The Princess, in her infinite wisdom, cut her hair while I was away overnight last week. She was making playdough and got some in her hair and this seemed to her the most practical way to deal with the problem. Essentially, she cut out a large clump of hair on one side of her head. I nearly cried when I saw her. “Your beautiful hair,” I said in exact imitation of my mother. “My sister is a boy now,” said Michael gloomily. We went to the hairdresser to get it all chopped off. He tsked and gave her a mullet. Her hair grows so slowly that she could be a teenager before it looks respectable again.
I spoke to her on the phone while I was away and she told me a tale of woe about how school was awful. The others had told her that she was to look for them while they hid and while she was counting they went and told the principal that she had pushed someone and she was punished. The principal and even the school secretary (who is lovely) had been very cross with her. Then, the authorities had found out that the others were lying and she was pardoned. I was very saddened by this glum little story and, the following morning, took her into school myself to get to the bottom of it. After dropping her off, I went for a word with the principal. He was astounded. The whole tale was utter fantasy. “In fact,” he said, “she is a very good child and has never been in any trouble at all.” What, internet, are we to make of this?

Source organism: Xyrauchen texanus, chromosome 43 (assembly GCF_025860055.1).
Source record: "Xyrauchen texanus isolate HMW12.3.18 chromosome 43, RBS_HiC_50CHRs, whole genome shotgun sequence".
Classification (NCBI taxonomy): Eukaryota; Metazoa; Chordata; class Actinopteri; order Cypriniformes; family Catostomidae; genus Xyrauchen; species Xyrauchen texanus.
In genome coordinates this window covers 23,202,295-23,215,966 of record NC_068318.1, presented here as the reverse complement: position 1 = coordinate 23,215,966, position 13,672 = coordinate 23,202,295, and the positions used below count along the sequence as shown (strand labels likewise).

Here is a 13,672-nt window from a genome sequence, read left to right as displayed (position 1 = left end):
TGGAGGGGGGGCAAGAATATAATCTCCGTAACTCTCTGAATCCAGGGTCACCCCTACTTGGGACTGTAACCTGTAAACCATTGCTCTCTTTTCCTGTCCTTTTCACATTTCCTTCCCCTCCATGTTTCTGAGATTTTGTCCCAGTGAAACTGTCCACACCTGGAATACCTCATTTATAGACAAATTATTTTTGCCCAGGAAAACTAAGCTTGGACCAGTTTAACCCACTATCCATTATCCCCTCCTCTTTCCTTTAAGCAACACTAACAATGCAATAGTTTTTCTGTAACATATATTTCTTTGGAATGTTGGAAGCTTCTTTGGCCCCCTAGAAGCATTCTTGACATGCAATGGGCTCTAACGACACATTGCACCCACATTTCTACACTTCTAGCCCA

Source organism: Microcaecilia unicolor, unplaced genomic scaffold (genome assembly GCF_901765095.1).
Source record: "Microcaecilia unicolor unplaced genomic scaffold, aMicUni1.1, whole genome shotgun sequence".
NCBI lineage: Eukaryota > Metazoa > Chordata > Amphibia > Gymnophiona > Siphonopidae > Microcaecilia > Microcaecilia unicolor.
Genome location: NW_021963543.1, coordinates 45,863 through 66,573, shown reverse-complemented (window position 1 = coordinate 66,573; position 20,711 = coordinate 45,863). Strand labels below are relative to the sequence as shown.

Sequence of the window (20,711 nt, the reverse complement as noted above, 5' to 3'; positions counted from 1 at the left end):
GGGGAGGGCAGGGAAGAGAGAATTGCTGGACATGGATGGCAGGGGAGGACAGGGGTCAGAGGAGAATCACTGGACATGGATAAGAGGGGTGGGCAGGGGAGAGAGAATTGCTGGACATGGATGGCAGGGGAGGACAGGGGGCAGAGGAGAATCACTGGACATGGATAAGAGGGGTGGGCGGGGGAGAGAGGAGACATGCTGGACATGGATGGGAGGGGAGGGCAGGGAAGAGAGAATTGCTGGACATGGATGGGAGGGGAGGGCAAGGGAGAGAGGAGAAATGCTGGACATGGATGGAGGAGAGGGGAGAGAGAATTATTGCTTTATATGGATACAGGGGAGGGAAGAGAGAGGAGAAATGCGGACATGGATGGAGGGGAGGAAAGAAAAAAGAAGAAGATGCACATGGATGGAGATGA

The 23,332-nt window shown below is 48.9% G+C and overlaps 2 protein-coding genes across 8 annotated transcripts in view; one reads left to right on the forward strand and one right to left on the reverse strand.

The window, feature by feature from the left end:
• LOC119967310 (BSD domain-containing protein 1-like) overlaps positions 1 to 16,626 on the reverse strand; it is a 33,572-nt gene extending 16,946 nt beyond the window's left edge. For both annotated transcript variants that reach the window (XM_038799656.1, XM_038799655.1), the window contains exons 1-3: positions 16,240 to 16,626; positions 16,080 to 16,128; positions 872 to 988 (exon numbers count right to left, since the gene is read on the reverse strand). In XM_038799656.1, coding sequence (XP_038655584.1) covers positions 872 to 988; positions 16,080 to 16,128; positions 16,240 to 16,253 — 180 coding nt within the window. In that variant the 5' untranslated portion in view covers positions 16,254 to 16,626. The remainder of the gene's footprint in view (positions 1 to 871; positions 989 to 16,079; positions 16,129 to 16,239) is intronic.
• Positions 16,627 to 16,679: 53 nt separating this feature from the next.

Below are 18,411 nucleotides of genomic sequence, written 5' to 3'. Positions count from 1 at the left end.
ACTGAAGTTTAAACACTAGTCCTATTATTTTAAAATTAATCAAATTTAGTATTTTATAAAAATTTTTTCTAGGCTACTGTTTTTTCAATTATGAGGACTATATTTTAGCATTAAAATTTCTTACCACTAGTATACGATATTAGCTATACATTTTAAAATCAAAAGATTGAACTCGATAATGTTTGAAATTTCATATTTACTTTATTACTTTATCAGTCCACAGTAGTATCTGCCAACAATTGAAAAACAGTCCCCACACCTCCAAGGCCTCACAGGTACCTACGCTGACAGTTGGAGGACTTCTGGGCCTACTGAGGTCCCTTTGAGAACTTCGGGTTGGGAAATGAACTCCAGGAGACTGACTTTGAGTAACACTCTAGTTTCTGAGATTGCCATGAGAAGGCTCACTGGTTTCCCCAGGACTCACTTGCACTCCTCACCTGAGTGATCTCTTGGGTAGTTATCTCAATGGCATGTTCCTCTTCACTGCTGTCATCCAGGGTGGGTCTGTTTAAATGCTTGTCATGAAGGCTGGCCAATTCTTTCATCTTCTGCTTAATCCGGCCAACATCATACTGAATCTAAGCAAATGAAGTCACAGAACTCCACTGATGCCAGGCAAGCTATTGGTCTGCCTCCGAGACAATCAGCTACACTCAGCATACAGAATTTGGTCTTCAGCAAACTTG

Finally, I discovered that in the Princess’s school, they make their first communions in their school uniforms. While this is something of which I heartily approve in theory, in practice, I find myself a little disconsolate. In theory, obviously, it stops ludicrously over the top expenditure and helps to focus the children’s (and indeed their parents’) minds on what is a very important religious event rather than an opportunity for dressing small girls as brides to be. In practice, I find that I had been somewhat looking forward to dressing my small girl as a bride to be (don’t mock the afflicted). One of the other parents said that some parents get dresses for their daughters for after the event. Even I can see that that is daft and my husband thinks that its completely ridiculous but yet, I am tempted. It’s two years away (oh stop sniggering in the corner) and perhaps herself will, once she has a thorough grasp on transubstantiation, have views on the appropriate dress code.
town mouse says
Clearly she has a lively imagination and will grow up to be a novelist…
Bright children are always the most troublesome.
Just ask your mother.
Excellent point BroLo! i share the same opinion.
wow, that’s an elaborate tale. Amateur physcogist in me is having a field day- cry for attention, dismay at not fitting in, probably sibling rivalary too. But perhaps you should send her on a creative writing class and she if money can be made. After all it sounded plausible enough to convince you!
She is creative. When I was her age I remember making up some story about a giant eagle that nearly captured me and family on holiday but I scared it away. I kind of believed it and my little friend I told it to seemed to as well.